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To: JohnM who wrote (41)4/13/2019 3:18:21 PM
From: Sam
   of 96
I just finished listening the Preet's interview with Caro. It just keeps getting better and better. Now I want to read about Belle Moskowitz.

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To: Sun Tzu who wrote (42)4/13/2019 4:53:03 PM
From: JohnM
   of 96
Don't know if there is a link. Best way I know to access it is to subscribe to his podcast, Stay Tuned. I do it on my iphone. I assume there are apps on other phone brands.

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To: Sam who wrote (45)4/13/2019 4:55:47 PM
From: JohnM
   of 96
And Al Smith. Did not know the FDR quote, that 90% of the New Deal came from programs he put in place in NYS. And did not know he was that big a Tammany Hall guy. I read the Moses book many, many years ago but now can no longer say just how he was able to gain and exercise power. Might be time to consider rereading it.

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To: JohnM who wrote (47)4/13/2019 6:36:55 PM
From: Sam
   of 96
He made it sound like Smith got his real policies from Moskowitz. He just used Tammany Hall to get into position to put policies in place.

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To: Sam who wrote (48)4/13/2019 9:18:23 PM
From: JohnM
   of 96
Yep, same I heard. But Caro has said, on some occasion, that he would like to do a bio of Smith. I suspect Smith is more complicated than that, close to Johnson--an ugly side working his way up Tammany Hall and then the side that shows up improving the lot of the Irish. And by the way a lot of others.

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From: Glenn Petersen4/15/2019 9:56:49 PM
1 Recommendation   of 96
For hard core techies: Exponent

Exponent is a podcast about tech and society hosted by Ben Thompson and James Allworth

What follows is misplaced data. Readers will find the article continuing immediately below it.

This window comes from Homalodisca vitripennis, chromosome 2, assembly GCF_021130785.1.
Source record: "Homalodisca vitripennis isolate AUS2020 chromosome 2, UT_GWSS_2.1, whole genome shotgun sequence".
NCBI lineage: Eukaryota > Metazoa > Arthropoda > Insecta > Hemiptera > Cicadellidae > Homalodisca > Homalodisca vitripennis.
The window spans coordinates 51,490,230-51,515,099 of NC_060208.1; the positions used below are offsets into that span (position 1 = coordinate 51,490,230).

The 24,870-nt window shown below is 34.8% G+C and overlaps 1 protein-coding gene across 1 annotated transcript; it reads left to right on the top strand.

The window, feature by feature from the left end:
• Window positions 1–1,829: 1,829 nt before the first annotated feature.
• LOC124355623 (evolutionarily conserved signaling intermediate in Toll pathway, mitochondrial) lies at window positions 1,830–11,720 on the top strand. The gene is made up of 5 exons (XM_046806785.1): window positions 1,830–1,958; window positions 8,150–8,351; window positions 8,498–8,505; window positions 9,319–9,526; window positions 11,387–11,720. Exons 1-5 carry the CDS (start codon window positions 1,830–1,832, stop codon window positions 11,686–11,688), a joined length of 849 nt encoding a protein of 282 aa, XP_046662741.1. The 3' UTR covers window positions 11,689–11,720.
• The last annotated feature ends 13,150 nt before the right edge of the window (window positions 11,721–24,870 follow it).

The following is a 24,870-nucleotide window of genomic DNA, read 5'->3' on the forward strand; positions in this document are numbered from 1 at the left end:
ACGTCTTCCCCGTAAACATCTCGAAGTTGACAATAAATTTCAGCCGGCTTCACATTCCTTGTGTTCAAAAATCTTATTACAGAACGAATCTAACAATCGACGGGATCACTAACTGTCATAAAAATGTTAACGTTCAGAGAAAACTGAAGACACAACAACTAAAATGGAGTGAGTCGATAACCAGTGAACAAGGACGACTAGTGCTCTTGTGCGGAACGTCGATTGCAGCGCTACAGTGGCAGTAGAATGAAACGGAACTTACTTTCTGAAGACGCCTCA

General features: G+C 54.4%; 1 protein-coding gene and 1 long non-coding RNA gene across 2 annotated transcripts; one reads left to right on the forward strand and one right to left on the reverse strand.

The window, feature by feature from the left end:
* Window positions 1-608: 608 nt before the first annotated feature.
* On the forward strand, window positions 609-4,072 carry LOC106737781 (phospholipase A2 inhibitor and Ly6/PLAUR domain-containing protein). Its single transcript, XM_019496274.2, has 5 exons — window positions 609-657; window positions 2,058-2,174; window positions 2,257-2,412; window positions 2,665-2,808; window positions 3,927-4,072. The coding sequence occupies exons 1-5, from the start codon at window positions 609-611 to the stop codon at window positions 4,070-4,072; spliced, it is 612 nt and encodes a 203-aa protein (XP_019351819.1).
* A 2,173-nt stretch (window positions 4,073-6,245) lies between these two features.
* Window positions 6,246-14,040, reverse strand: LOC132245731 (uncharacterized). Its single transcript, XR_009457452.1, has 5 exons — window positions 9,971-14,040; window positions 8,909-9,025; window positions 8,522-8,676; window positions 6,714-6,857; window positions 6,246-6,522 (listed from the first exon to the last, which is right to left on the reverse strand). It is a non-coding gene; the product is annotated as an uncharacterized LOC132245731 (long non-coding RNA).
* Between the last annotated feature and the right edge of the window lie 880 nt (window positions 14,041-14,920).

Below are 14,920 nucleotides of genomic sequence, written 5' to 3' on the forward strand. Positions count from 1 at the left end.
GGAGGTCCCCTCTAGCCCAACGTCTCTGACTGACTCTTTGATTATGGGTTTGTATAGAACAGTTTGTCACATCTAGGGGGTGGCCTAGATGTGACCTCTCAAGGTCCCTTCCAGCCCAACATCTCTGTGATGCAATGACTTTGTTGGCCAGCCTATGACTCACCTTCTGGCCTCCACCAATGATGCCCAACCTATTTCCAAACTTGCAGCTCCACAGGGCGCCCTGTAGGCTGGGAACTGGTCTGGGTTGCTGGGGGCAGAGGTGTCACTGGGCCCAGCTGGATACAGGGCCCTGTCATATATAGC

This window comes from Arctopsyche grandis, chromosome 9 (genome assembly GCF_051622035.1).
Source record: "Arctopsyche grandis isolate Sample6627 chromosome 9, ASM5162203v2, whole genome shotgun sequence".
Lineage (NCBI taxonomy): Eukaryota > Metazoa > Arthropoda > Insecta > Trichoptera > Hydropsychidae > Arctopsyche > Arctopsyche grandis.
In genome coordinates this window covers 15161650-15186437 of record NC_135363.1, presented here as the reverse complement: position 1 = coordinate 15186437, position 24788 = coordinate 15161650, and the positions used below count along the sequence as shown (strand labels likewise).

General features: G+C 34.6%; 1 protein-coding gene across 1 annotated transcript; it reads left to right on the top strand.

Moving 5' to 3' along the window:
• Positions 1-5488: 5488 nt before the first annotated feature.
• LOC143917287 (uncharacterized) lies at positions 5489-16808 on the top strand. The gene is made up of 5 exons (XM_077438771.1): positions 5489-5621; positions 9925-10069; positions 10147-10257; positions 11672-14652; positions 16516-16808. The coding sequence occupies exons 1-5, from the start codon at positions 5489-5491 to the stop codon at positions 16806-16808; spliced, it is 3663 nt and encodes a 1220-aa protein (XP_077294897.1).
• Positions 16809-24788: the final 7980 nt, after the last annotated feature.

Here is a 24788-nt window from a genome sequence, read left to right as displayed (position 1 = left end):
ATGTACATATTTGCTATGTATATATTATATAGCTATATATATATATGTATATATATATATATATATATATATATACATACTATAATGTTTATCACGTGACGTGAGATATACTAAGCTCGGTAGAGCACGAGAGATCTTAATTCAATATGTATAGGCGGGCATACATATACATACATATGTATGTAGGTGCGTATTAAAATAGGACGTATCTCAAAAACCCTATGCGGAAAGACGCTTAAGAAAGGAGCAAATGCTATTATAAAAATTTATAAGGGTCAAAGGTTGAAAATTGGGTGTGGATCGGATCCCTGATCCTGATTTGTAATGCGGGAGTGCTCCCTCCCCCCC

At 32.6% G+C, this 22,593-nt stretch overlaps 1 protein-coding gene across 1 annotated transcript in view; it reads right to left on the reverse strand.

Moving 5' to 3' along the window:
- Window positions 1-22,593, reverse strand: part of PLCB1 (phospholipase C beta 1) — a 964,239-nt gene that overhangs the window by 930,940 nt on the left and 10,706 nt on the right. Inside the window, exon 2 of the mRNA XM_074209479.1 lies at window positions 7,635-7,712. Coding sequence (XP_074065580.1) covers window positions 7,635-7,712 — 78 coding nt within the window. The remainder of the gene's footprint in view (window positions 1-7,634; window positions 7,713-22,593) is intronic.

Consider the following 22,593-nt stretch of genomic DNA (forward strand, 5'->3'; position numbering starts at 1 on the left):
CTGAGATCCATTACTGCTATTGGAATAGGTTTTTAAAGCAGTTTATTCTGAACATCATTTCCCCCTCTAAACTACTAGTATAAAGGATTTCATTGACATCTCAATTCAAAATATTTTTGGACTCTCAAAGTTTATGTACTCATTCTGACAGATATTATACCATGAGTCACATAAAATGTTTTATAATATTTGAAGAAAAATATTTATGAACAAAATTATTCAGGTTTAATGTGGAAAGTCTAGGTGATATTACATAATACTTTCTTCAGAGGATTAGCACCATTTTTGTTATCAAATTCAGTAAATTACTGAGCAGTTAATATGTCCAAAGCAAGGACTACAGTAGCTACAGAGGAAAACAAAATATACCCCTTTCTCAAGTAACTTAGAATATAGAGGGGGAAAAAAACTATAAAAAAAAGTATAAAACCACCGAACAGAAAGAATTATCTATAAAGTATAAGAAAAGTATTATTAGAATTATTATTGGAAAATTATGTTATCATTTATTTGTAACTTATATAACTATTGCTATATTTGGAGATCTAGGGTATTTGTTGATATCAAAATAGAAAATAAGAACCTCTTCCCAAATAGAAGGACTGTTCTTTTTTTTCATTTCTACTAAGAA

Ben Thompson is the author and founder of Stratechery, a blog about the business and strategy of technology. You can follow him on Twitter @benthompson.

James Allworth is the co-author with Clay Christensen of How Will You Measure Your Life and a writer for the Harvard Business Review. You can follow him on Twitter @jamesallworth.

Also, check out Ben Thompson's blog (Stratechery:

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From: Glenn Petersen4/20/2019 8:51:12 PM
   of 96
HipChat founders launch Swoot, a social podcast app

Anthony Ha @anthonyha
April 18, 2019

Pete Curley and Garret Heaton, who previously co-founded team chat app HipChat and sold it to Atlassian, are officially launching their new product, Swoot, today. The app makes it easy for users to recommend podcasts and see what their friends are listening to.

This might seem like a big leap from selling enterprise software — and indeed, Curley said the company was initially focused on creating another set of team collaboration tools.

What they realized, however, was that HipChat is “actually a consumer product that the company just happens to pay for, because the employees demand it” — and he said they weren’t terribly interested in trying to build a business around a more traditional “top-down sales process.”

Meanwhile, Curley said he’d injured his back while lowering one of his children into a crib, which meant that for months, his only form of exercise was walking. He recalled walking around for hours each day and, for the first time, keeping himself entertained by listening to podcasts.

“I was actually way behind the times,” he said. “I didn’t know this, that everyone else was listening to them … This is like the dark web of content.”

The startup has already raised a $3 million seed funding round led by True Ventures .

“Pete and Garret both have incredible product and entrepreneurial experience, plus they have built successful businesses together in the past,” said True Ventures co-founder Jon Callaghan in a statement. “Their focus of solving the disjointed podcast listening experience through Swoot’s elegant design fills a clear gap in media discovery.”

Discovery — namely, finding new podcasts beyond the handful that you already subscribe to — is one of the biggest issues in podcasting right now. It’s something a number of companies are trying to solve, but in Curley’s view, the key is to make the listening experience more social.

He noted that social sharing features are getting added to “literally everything,” including your bathroom scale, except “the one thing that I actually wanted it for.”

Curley also contrasted the podcast listening experience with YouTube: “We don’t realize how big [podcasting] is because there is no social thing where you see that Gangnam Style has 8 billion views, and you realize that the entire world is watching. There’s no view count, no anything that tells you what’s popular.”